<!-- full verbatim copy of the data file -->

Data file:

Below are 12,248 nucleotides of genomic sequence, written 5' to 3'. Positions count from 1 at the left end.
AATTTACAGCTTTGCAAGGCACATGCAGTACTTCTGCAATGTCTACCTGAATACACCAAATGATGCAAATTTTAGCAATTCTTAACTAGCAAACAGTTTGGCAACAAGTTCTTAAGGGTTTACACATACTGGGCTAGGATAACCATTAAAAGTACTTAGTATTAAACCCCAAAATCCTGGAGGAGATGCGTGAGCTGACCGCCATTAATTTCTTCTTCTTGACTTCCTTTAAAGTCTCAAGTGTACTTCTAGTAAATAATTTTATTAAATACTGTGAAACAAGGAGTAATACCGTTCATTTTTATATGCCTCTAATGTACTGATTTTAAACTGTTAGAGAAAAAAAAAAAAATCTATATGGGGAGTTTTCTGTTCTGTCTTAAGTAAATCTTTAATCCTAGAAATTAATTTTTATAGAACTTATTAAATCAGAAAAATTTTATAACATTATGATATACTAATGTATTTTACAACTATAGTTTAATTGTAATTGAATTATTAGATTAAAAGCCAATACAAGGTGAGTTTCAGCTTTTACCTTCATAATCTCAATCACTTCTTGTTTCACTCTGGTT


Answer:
Below are 12,248 nucleotides of genomic sequence, written 5' to 3'. Positions count from 1 at the left end.
AATTTACAGCTTTGCAAGGCACATGCAGTACTTCTGCAATGTCTACCTGAATACACCAAATGATGCAAATTTTAGCAATTCTTAACTAGCAAACAGTTTGGCAACAAGTTCTTAAGGGTTTACACATACTGGGCTAGGATAACCATTAAAAGTACTTAGTATTAAACCCCAAAATCCTGGAGGAGATGCGTGAGCTGACCGCCATTAATTTCTTCTTCTTGACTTCCTTTAAAGTCTCAAGTGTACTTCTAGTAAATAATTTTATTAAATACTGTGAAACAAGGAGTAATACCGTTCATTTTTATATGCCTCTAATGTACTGATTTTAAACTGTTAGAGAAAAAAAAAAAAATCTATATGGGGAGTTTTCTGTTCTGTCTTAAGTAAATCTTTAATCCTAGAAATTAATTTTTATAGAACTTATTAAATCAGAAAAATTTTATAACATTATGATATACTAATGTATTTTACAACTATAGTTTAATTGTAATTGAATTATTAGATTAAAAGCCAATACAAGGTGAGTTTCAGCTTTTACCTTCATAATCTCAATCACTTCTTGTTTCACTCTGGTT